Theodore Roethke’s “Root Cellar” is a short “greenhouse poem” full of vivid imagery. It was published in 1948 in Garden City, New York by Doubleday and Co. in Roethke’s second collection entitled The Lost Son and Other Poems. The original title of the poem was “Florist’s Root Cellar.” It was later shortened to only “Root Cellar.” This poem is about a dark, dank cellar where all the shoots are drooping, roots are ripe, and manure is piled against the planks. Still, they refuse to give up and stop breathing. The speaker is amazed to see the motivation and the stubborn determination of the plants on the verge of dying. They are even able to generate new life that embodies the main theme of the poem.
- Read the full text of “Root Cellar” below:
Root Cellar by Theodore Roethke Nothing would sleep in that cellar, dank as a ditch, Bulbs broke out of boxes hunting for chinks in the dark, Shoots dangled and drooped, Lolling obscenely from mildewed crates, Hung down long yellow evil necks, like tropical snakes. And what a congress of stinks!- Roots ripe as old bait, Pulpy stems, rank, silo-rich, Leaf-mold, manure, lime, piled against slippery planks. Nothing would give up life: Even the dirt kept breathing a small breath. - from The Lost Son and Other Poems (1948)
“Root Cellar” by Theodore Roethke is a poem about a dingy cellar, way too dark and musty, incapable of supporting any living form within. But the cellar plants did not lose hope and fight for survival. Nobody is trained enough to live for a day in that cellar as it is so suffocating. It reeks of dying plants.
The bulbs peep outside of the boxes in search of a small ray of light, “hunting for chinks in the dark.” The herbs are “lolling obscenely,” thus seeming lifeless. There is an intolerable “congress of stinks,” a collection of foul odors. Everything in that cellar is on the verge of rotting, suggesting the end of life. Microbes and other creatures started to decompose the living parts. Hence, there is a buildup of molds and fungi, which can be seen in the scenery of the stinking cellar.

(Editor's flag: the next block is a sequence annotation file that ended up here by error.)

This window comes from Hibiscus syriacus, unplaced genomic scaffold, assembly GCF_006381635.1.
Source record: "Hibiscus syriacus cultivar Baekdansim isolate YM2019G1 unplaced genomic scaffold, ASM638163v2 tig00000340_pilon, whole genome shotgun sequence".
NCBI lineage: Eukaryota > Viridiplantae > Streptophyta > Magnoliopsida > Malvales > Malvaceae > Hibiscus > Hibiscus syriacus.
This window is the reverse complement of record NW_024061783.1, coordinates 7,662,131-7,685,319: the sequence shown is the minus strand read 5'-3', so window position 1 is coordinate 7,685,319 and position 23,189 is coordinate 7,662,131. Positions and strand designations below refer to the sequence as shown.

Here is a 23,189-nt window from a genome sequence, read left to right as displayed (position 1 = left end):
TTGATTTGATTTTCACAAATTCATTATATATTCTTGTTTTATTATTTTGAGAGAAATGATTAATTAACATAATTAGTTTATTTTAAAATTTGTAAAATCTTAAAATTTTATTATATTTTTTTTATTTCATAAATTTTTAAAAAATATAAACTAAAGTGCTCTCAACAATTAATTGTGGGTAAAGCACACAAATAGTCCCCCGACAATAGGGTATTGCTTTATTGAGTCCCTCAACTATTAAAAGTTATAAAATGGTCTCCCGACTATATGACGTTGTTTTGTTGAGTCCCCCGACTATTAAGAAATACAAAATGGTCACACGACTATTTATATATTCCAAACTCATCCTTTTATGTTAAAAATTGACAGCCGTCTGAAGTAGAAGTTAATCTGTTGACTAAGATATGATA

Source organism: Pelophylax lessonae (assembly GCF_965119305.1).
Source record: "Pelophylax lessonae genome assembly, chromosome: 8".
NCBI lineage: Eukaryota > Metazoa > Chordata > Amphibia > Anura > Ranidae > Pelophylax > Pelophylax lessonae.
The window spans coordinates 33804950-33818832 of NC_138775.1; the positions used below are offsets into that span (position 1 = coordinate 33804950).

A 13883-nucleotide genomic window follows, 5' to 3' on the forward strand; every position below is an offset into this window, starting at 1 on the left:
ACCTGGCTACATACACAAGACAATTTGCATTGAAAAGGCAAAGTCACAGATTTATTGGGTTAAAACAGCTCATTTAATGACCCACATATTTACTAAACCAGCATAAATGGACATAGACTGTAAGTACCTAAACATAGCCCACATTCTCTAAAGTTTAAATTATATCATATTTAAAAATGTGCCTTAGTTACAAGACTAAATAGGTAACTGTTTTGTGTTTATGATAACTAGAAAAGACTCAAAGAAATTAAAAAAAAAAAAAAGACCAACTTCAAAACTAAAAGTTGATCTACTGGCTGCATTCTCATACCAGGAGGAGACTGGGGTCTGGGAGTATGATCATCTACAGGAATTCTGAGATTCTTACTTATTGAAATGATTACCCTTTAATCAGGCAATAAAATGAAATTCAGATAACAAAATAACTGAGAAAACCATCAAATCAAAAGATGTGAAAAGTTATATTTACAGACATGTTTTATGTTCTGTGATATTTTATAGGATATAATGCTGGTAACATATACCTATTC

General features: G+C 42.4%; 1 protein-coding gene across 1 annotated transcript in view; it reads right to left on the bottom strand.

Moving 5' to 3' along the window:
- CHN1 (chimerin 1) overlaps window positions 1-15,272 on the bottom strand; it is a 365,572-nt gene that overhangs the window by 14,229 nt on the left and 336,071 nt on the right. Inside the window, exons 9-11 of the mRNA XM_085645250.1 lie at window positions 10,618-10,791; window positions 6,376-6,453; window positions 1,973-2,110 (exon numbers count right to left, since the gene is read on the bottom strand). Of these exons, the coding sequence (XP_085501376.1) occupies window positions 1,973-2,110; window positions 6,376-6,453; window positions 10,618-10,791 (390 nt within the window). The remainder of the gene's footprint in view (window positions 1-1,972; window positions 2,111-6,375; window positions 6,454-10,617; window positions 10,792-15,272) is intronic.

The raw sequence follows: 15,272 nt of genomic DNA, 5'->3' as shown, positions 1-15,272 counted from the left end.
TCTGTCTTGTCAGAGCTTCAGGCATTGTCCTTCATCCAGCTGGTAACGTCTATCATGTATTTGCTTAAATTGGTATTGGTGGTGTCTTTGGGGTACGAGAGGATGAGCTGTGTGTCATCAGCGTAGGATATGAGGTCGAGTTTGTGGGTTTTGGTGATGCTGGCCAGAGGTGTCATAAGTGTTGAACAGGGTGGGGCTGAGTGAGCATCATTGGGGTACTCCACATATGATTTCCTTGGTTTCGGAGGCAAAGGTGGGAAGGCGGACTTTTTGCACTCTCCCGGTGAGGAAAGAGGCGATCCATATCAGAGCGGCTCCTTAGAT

However, towards the end of the poem, Roethke voices the message of fighting back. He portrays the image of determination and courage to fight the odds one faces in life through the lines, “Nothing would give up life:/ Even the dirt kept breathing a small breath.”
Roethke’s “Root Cellar” is a motivational poem that spreads the message to live and thrive even through the worst, deadly scenarios in life. One should not lose hope and grow along the way, clearing all the hurdles that may come. To describe this concept, Roethke describes a root cellar/greenhouse where all the plants are on the brink of dying. Foul odors filled the place, making it impossible for one to breathe. In fact, none can imagine living in that place. However, the plants still fight for the light, struggling for existence. After watching the scene, it seems to the speaker that even the “dirt” refuses to stop breathing.
Structure & Form
This short poem is full of images that evoke the sense of smell, taste, sight, and touch. The title of the poem suggests a cellar, stagnant and dingy with old, ripe roots that excel to survive in that tough and dark environment of the cellar/greenhouse. This free-verse poem specifically highlights the lush, undisturbed, and unhindered budding of life in the poet’s paternal greenhouse. It is enriched with organic imagery of the plants grown there.
Roethke intentionally chooses an odd diction to create a tone of disgust and revulsion. The overall tone of the poem seems to be inspirational and upbeat, highlighting the indomitable will of the living things. This poem follows no regular meter; there are just some shreds of evidence of slant rhyme like “crates,” “snakes,” and “planks.”
Figures of Speech & Poetic Devices
Roethke’s “Root Cellar” showcases the use of the following figures of speech.
- Alliteration: It is the occurrence of the same sound at the beginning of the closely placed words. For instance, it occurs in the following phrases, “sleep in that cellar,” “dank as a ditch,” “Bulbs broke,” “dangled and drooped,” “Roots ripe,” “rank, silo-rich,” etc.
- Assonance: The repetition of vowel sounds between two syllables of nearby words. For example, “sleep in,” “lime, piled,” etc.
- Consonance: It is the repetition of the same consonant sound in a line of a poem. For example, “evil necks, like tropical snakes,” “Hung down long yellow,” etc.